Thu 25 Oct 2007
I will admit, last week other than my daily play in the Dojo and a few tsumego, I did little to advance my Go. I was busy during nights completing a project that I will write more in depth about later, I am considering an article or some other thought-out essay. For now, suffice it to say that my Tuesday night game with Bob was postponed till Thursday, and then just skipped altogether. I didn’t get away to the SGC, and I didn’t take the time to play anyone online or watch a lecture.
Ah, but this week I start anew, side project completed, and I asked if Bob would oblige me at his place for a game Tuesday night. It was clearly enjoyable for both of us, as he invited me back again in a week for a repeat. But I get ahead of myself, I wish to describe instead the match we played last night and its outcome. I look forward to our next match in less than a week…
I am happy to hear that my recent improvements in our occasional games have sparked him to start studying as well, several unfamiliar and obviously older tsumego books were out and on top of nearby piles, signs of recent study scattered around the clear space on the floor around a roll up set with glass stones. Because I brought my home set to work to show a co-worker how to play Go on a coinciding day, I have my yunzi stones and bowls ready to play on the larger bamboo board. It is agreed that due to my loosing streak of late, I will take 3 stones from him. Play is begun, and as is common with an unbalanced board like that, becomes laden with fierce contact fighting almost immediately.
Now, although I haven’t been studying, when I get a rare weekend morning to spend an hour on Go all at once, I have been continuing to work my way through Bruce Wilcox’s Contact Fights software. Even though I am less than halfway complete, I am already feeling a marked difference in my game. By conditioning and codifying what I know and explaining it in the manner that Mr Wilcox does in his program, it has crystallized a few weak spots in my game that have stood for some rapid improvement. I definitely look forward to completing the course fully and plan to share some of the distilled wisdom with some of the people I have been teaching lately…
Some people have a very direct attacking style, and a game of Pente with my non-confrontational wife made me realize that this initial leap into the fray can be quite off-putting if applied too soon to someone not yet committed to learning the depth of the game, Pente and anything else. A strong, bold, forceful response creates immediate tension that must be resolved, and blocks further reasonable development until the local situation is resolved. In a good fight, this can quickly cover a quarter of the entire board and of course strongly influences what remains of the game. Learning the method to contact fighting allows you to redirect this aggressive thrust into a weaker missed attack that then opens up possibilities for response and follow through. Almost like a martial art, such as Judo.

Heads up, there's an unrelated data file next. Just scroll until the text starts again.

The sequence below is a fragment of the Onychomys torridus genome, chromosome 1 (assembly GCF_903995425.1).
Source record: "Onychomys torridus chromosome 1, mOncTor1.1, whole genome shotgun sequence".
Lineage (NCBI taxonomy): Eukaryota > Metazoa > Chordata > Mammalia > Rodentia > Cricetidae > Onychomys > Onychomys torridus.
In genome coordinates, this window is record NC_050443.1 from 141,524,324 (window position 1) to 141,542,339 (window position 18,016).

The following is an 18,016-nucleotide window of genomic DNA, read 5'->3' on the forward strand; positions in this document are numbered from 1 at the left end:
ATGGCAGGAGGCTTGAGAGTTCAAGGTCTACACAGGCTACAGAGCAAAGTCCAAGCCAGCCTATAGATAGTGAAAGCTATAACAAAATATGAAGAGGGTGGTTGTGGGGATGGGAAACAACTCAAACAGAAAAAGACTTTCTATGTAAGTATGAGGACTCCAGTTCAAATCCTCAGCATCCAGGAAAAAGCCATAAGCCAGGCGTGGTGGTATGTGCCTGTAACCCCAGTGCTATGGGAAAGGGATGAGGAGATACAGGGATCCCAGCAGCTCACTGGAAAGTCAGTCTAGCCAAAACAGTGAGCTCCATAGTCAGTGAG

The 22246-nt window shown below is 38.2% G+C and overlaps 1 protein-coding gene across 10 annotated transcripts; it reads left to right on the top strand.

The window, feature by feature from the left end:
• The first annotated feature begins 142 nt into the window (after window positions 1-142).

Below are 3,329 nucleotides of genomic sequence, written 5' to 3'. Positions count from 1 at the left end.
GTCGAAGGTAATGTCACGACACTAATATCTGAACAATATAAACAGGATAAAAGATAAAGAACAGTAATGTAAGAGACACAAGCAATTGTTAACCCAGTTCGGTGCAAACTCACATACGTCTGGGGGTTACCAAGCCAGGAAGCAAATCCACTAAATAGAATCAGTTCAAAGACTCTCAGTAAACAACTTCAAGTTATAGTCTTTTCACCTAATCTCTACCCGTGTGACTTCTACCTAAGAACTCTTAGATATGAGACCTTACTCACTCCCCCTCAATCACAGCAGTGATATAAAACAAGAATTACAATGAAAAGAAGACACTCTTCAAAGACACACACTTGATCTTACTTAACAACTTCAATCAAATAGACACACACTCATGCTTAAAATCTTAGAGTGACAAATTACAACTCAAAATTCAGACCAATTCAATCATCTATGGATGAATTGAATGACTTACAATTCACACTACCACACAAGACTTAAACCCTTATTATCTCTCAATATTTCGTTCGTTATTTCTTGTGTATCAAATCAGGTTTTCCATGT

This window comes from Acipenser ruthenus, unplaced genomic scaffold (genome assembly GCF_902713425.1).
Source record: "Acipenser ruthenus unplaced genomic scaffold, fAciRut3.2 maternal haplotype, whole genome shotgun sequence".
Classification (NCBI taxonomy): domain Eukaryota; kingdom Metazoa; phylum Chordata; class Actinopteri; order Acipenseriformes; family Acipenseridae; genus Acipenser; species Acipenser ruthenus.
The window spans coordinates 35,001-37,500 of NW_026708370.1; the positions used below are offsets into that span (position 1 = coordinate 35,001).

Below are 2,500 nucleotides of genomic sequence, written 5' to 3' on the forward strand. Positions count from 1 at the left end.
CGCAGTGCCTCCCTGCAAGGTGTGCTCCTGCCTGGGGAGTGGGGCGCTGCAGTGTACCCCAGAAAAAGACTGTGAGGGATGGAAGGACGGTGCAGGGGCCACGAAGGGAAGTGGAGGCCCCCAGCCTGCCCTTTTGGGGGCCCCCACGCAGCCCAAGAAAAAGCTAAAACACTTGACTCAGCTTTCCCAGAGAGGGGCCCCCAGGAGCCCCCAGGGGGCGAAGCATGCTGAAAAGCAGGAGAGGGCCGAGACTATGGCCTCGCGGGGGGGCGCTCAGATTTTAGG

So, our three stone match began with a 3-vs-1 corner balance immediately. Bob successfully invaded but was boxed in, and a few empty triangles later I was in good position. His broad strokes made quick life, but not very large and not complete. He did show me a very specific technique that I think was useful, a way of poking along a long wall of stones to create a certain shape that establishes a beachhead of sorts. If you have ever watched despairing as an opponent builds an unbalanced wall of stones, ready to fall upon any unlucky victims trapped below the avalanche, then you might know what I mean.
Here is the last shot I took of the game before things got very intense and fairly quickly resolved. I have strong position in some places, and in some of the battles that were played out, I made a few mistakes but also some large captures. In fact, several captures really turned the course of battle to my favor. In the end, we played out all the situations and entanglements to create a line of battle, but once these were resolved Bob resigned the game without the final count since it was obvious and decisive victory for me. I will not be playing any more three game stones with Bob for sure now, I just have to consistently hold my own on a 2 stone. Thank you again for the game and your teaching, Bob. I hope to face you evenly soon.
Peace to you and yours, and good hunting.
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